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This past year just for the heck of it I tried swinging flies on a "stream" that most people said was way to small to "swing" flies on? But I did it anyway and managed to catch a number of steelhead while doing this with a 10' sink tip and a short 3-4' leader/tippet. The river in question was only about 20' wide in the areas where I was fishing. Most of the people that stopped to see what I was doing thought I was nuts until I starting catching fish when they were not? I am wondering if anyone else out there has tried swinging flies, whether it be on a one hander or spey rod, on streams that most people only drift fished with indicators and or dead drift nymphing techniques. :D
 

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Ssssh...... lets be prudent about further open net conversations on this subject and locations, etc.... :D :D

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I bought an 11 ft. 8/9 Loomis IMX about 10 years ago for just this purpose. I use it on several of Western Washington's small steelhead rivers (really more like big creeks) one of which is a winter run river that is only 7 miles from my front door. I swing flies on it with the above rod with sink tips and have caught my share of fish on it. I get some strange looks from the gear guys though. Interestingly, many of them come up to me and strike up a conversation about fly fishing for winter steelhead with the fly. they just didn't think it was possible to catch a winter run on flies in such small waters.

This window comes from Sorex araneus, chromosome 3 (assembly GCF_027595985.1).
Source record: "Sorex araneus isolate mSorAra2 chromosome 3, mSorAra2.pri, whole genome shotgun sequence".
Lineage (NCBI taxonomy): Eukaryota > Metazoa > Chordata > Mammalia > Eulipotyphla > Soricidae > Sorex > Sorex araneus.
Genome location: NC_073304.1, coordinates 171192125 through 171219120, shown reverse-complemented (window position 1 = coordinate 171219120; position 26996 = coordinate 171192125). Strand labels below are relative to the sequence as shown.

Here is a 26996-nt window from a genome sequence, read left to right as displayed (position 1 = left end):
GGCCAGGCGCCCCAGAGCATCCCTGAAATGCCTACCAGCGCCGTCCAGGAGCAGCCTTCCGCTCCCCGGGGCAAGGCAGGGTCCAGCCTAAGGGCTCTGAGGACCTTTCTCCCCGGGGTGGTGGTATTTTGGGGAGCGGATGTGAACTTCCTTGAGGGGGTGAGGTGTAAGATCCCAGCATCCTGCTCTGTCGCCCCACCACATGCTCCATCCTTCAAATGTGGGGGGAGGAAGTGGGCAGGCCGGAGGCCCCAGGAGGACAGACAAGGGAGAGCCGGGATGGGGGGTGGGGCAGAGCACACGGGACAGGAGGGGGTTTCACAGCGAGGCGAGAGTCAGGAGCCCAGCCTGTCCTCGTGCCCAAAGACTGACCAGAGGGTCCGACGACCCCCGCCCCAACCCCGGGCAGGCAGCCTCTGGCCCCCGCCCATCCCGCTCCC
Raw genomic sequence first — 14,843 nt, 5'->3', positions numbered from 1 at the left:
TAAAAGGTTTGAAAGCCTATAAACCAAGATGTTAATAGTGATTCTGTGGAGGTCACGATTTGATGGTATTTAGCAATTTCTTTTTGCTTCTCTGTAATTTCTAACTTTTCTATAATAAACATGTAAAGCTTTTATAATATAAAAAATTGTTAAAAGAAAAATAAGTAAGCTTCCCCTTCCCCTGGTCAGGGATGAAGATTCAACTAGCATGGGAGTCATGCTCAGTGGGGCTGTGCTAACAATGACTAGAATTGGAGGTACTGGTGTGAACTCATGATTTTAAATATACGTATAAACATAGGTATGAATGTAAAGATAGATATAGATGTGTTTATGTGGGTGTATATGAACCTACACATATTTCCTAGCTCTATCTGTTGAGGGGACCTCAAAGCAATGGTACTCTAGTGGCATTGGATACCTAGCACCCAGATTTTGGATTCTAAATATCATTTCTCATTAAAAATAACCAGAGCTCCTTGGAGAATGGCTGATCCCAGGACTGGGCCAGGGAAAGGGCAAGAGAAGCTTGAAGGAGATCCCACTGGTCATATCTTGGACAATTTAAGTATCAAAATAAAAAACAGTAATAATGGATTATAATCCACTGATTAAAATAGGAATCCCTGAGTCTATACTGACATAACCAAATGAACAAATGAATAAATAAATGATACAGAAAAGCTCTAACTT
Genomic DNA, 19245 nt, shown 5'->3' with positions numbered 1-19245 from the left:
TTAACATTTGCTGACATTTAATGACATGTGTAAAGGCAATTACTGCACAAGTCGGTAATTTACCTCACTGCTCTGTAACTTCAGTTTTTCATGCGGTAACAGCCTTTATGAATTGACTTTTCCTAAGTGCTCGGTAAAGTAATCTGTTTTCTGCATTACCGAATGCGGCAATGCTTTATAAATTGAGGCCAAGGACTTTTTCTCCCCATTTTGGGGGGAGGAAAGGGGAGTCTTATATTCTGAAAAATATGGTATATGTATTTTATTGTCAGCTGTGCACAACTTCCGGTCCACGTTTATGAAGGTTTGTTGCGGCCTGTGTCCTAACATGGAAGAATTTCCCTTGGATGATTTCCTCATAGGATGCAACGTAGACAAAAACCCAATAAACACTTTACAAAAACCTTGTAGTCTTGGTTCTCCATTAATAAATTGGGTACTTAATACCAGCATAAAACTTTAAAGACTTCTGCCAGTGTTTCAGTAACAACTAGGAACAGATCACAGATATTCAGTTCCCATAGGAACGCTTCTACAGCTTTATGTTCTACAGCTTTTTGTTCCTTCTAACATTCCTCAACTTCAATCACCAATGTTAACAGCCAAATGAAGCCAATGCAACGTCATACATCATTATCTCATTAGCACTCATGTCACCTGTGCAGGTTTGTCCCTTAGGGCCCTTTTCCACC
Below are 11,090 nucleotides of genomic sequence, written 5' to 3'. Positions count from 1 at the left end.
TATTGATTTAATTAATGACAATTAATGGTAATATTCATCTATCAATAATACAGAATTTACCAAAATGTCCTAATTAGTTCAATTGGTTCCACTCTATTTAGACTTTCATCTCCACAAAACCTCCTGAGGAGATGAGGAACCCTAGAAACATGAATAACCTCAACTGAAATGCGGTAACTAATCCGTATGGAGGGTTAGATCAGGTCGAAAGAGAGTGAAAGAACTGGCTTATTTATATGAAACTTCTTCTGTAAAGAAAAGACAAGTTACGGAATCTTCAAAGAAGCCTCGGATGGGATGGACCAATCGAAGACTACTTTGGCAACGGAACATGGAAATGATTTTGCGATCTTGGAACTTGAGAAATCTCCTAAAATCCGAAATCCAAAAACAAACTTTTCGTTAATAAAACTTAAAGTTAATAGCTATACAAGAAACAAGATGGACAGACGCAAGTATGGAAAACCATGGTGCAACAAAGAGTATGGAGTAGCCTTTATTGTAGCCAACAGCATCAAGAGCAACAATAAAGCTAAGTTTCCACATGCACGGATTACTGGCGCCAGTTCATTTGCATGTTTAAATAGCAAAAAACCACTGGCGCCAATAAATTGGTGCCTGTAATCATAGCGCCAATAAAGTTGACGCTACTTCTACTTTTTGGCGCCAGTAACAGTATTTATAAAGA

When I lived in Port Angeles, WA, I regularly would fish a small winter run stream, heck it was nearly across the street from my house, a lot. Never saw another fly flinger on this creek, and the gear guys would at times try to tell me I was using the wrong gear until one of them would happen to see me hook a steelhead. Then they would start talking about how they wouldn't believe it if they didn't see it. My neighbors all thought I was a little tetched at first when I would walk upstream in my waders toting my 11 ft rod. After a while, they would simply ask how the fishing had been.
 

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Small?

The question of small -

1. The small streams - yes, small tribs do have fishable runs of steelies, salmon, and here in NY, browns. Yes, they do take flies.
(Who'd a thunk it - we get people from the west coast and rockies coming out here on ANNUAL pilgrimages to catch trophy browns!)

2. The small flies - yes, but I generally try to keep them no smaller than 14s (beadhead nymph patterns, all tied with a "flashback" wing case.) These also work in the large streams.

The fish will take and key in on smaller flies, but fly hooks in size 16 and smaller bend too easily or break when fighting even a medium (4 to 7 lb.) fish. But during the winter, there is a neat extended hatch of small, black stoneflies - about size 18! I usually tie an "undersize" stone fly pattern ( a size 18 stonefly nymph on a size 14 hook). Don't knock it - it works. If you see a bunch of tiny black stonefly cases in the snow, and have a few of these in your box, you're in business!

I normally "indi" fish these, as the fish normally seem too lethargic to chase a swung fly, but occasionally, swinging has saved the day. That's the point - steelies, the other salmonids and their preferences are unpredictable, don't lock in on any one technique, big stream or small.

BobK
 

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Small black stone flies are a go to pattern in winter through out most of the GL rivers. Need to have them in your box for sure, but not below a size 14 and make sure it is a strong hook.

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